Employers have no obligation under Wisconsin law to offer long-term care insurance to their employees. However, if long-term care insurance is among the benefits offered, certain state law requirements limit how the plan may be designed.
Wisconsin law states that long-term care insurance policies cannot define a "preexisting condition" more restrictively than as a condition, whether physical or mental, regardless of the cause of the condition for which medical advice, diagnosis, care, or treatment was recommended or received within 12 months before the effective date of coverage (WI Stat. Sec. 632.76). Alzheimer's disease and other types of dementia are required to be covered by long-term care policies. However, an insurance company is not required to provide coverage to an individual who has such conditions when applying for coverage.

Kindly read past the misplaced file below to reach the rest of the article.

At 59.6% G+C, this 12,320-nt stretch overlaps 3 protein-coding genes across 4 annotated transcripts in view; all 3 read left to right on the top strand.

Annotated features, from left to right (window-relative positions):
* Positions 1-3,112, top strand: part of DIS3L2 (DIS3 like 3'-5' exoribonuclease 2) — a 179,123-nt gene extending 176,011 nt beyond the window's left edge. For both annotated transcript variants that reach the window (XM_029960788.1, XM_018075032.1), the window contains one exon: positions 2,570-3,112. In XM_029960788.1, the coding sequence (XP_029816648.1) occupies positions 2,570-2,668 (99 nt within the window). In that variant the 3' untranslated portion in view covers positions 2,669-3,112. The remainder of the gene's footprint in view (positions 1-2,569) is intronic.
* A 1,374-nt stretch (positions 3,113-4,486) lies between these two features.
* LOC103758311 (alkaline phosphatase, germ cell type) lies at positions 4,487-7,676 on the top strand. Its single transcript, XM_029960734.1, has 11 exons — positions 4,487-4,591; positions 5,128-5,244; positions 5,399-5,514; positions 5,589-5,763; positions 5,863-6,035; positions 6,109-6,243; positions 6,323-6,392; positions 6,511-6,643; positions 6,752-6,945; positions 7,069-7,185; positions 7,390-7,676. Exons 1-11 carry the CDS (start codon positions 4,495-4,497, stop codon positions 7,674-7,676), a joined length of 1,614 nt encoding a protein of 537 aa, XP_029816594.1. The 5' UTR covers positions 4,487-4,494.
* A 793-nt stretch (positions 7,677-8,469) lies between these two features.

Group long-term care insurance issued in Wisconsin must provide terminated insureds with the right to continue under the group policy or convert to an individual policy that are the same as apply to group health insurance plans (Wis. Admin. Code Sec. Ins 3.455).
Individuals may deduct the amount that they pay for long-term care insurance from taxable income when calculating their state income tax obligation. This deduction applies to both policies that are designated as tax-qualified for federal income tax purposes and policies that are non-tax-qualified.